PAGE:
6 Steps to Mastering Email Onboarding of Applicants with Registration Software

by Asaf Darash,
email onboarding

There is tons of information out there on the interwebs all about client onboarding, but none that are specific about APPLICANT onboarding. You generally find that you have a cool product – like a gadget or a fun app you want someone to download, so you reel them in, send them fun emails and get them to buy your product.

But what about onboarding applicants, such as attendees for your event, campers for your camp, students to your courses or volunteers for your amazing non-profit, etc, look like?

If you aren’t looking to make a sale, but to invest in an experience with your organization, what tricks are there to onboard these clients effectively?

This post focuses on what the onboarding process looks like for organizations registering people for their event or service.

It outlines the main steps everyone can follow to onboard registrants effectively, and how can you use your registration software to streamline the onboarding process and make it easy, intuitive and professional.

What does a general onboarding process look like?

When onboarding applicants, generally you have 6 main steps.

  1. Getting them to register.
  2. A welcome email after they begin registration.
  3. Information gathering – completing forms, etc.
  4. Educating the applicant about your business.
  5. Reminders and checking before the main event.
  6. Maintaining and continuing a relationship after your event or service is over.

Let’s take a look at each step on it’s own, and how can you get the most of your registration software to make onboarding applicants easy!

Step 1: Getting People to Register

This is the first step that needs to happen in the onboarding process. You might be asking yourself “isn’t this the actual onboarding? If they registered I onboarded them, no?”

Surprising as it might seem, getting people to your website and clicking the “Register Now” button is only the first step in the process. It does not guarantee they will become an applicant or a paying attendee or participant. It only states they are interested, nothing more. They are basically checking you out and the way you handle the process from here is what will determine if they will follow through all the way.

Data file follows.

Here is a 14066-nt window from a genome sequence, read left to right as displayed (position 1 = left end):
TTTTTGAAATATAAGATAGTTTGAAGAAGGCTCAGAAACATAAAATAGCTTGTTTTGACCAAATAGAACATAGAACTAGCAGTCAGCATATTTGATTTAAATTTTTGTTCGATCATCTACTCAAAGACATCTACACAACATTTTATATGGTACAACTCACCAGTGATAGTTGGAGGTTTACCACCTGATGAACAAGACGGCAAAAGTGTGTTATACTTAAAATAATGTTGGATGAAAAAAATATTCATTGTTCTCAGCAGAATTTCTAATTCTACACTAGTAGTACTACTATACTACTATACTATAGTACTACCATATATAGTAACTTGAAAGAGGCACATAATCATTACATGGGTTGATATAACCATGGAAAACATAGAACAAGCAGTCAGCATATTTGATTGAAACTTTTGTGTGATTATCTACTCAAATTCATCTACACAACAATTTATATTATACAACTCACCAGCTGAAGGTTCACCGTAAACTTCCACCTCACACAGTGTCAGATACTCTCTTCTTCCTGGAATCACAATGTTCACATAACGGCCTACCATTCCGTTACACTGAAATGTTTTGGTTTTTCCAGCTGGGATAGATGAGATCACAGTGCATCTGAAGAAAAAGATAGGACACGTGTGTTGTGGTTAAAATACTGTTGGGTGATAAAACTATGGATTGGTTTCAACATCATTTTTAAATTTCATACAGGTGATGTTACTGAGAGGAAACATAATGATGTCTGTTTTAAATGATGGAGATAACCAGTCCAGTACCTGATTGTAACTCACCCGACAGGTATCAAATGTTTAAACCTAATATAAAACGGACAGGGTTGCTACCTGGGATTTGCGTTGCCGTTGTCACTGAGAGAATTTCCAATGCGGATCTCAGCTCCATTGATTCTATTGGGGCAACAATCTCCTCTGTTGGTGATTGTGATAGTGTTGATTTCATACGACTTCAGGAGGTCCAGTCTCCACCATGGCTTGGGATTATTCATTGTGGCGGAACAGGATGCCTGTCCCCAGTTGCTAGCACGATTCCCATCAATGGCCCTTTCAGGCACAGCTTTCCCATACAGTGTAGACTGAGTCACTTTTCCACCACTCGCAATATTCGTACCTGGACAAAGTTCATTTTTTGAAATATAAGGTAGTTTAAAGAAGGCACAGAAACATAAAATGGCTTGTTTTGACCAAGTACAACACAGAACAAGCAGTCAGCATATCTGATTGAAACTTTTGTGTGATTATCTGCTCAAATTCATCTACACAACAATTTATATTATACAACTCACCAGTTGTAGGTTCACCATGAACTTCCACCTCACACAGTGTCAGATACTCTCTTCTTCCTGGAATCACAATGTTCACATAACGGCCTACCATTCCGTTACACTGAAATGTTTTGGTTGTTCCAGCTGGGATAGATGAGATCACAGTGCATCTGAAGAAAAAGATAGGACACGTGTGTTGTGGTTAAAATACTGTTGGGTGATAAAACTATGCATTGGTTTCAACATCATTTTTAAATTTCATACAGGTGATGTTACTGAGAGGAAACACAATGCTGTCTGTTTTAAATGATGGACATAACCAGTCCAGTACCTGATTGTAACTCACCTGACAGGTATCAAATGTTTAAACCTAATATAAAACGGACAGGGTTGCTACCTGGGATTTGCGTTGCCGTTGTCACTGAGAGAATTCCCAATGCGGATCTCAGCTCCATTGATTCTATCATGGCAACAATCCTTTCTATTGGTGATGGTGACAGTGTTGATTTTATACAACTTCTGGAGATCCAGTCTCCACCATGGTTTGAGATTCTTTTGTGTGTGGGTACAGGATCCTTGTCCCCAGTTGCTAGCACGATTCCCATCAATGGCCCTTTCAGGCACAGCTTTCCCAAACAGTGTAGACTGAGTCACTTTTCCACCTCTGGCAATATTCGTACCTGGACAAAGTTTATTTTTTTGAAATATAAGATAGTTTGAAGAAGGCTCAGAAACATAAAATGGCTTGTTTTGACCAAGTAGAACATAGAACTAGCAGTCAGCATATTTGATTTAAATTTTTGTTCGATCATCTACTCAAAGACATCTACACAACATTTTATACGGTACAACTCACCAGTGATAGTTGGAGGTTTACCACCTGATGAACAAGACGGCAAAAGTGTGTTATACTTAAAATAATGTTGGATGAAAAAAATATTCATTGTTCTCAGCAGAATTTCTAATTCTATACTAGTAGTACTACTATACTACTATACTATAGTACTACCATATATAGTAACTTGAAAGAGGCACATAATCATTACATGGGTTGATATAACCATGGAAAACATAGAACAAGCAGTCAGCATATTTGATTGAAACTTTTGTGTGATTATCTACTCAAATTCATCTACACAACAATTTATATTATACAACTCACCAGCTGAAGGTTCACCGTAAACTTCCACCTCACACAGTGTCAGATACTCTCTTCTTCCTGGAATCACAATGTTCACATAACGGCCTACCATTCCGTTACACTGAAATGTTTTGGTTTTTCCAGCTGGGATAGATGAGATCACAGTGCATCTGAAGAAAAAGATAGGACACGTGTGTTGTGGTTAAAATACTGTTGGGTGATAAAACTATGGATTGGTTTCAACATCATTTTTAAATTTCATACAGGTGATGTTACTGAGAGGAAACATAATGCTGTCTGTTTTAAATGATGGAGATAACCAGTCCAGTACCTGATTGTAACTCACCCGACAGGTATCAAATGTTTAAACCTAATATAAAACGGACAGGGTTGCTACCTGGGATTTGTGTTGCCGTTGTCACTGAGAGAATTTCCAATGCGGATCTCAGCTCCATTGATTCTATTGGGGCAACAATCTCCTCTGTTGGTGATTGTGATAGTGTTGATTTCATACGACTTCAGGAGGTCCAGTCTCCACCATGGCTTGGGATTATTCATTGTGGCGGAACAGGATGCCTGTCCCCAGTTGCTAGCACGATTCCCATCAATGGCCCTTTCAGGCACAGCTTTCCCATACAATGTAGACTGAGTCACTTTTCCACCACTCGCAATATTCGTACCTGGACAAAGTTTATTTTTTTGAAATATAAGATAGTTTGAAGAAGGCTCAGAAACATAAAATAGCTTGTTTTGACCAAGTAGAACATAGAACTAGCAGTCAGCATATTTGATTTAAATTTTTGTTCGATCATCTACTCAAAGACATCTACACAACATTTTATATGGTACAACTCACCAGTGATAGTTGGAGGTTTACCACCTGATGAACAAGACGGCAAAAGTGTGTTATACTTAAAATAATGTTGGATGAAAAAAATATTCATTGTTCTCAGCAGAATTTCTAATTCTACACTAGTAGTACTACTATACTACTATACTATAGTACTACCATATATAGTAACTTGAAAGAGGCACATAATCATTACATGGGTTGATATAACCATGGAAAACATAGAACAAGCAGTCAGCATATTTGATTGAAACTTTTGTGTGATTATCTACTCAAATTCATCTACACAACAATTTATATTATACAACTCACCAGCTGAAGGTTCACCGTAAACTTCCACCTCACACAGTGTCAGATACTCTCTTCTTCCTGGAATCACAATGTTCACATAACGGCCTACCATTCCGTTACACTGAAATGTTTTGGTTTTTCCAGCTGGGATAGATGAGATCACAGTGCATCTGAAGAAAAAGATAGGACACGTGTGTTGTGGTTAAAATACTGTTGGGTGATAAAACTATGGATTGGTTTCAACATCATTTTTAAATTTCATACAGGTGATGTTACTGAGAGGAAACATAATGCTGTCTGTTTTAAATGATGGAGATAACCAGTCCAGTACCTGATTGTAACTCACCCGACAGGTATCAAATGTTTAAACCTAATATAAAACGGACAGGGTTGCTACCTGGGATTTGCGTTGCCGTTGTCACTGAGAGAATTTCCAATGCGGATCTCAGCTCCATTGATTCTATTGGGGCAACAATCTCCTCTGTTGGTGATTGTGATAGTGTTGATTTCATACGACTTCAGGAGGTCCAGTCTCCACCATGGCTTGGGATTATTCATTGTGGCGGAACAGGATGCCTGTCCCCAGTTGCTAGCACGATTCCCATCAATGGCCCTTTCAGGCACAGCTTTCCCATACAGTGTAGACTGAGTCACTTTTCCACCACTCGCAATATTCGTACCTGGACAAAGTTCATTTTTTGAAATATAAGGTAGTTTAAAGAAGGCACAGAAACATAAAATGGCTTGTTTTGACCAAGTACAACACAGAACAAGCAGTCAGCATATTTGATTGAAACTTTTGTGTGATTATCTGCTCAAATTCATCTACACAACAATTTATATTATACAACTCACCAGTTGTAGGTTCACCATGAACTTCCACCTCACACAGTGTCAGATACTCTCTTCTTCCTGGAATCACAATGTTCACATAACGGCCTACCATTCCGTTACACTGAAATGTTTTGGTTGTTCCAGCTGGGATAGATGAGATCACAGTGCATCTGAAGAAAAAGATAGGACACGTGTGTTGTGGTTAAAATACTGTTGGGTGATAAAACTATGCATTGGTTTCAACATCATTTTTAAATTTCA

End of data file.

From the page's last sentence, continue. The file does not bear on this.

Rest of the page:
Getting them to click the “Register Now” button is out of the scope of this article. Just remember that if you are spending a lot of money and expending a lot of energy to get people to register, and you don’t follow through with the following onboarding steps, you’ve just wasted a lot of time and resources. Ouch!

 

Step 2: Welcome Email

Now that you got your applicant to hit the “Register” button, a welcome email should trigger when an applicant begins to fill in your forms. A welcome email could also trigger once they’ve completed registration, depending on the depth of your process.

Most people these days assume they will receive emails based on actions they complete on a website.

Case in point; when you buy something, you expect to get a confirmation email that the transaction went through. Or if you register for a new site, you aren’t surprised to receive a “welcome to our site” email.

Not only are these triggered messages great for connecting with your new applicants, it also serves as a confirmation to them that the actions they performed ‘worked’. Whether that means a payment went through or the initial registration was successful, they know it’s all good when they see that email come through.

An online application is no different. By sending a welcome email and confirming an applicant’s registration, you are demonstrating effective communication and taking out the guesswork for the applicant about whether their application was received.

This step is the first in ensuring you don’t lose applicants while onboarding them.

Below is an example of Rachel registering for this event. Once she begins the process, Rachel would receive this email in her inbox.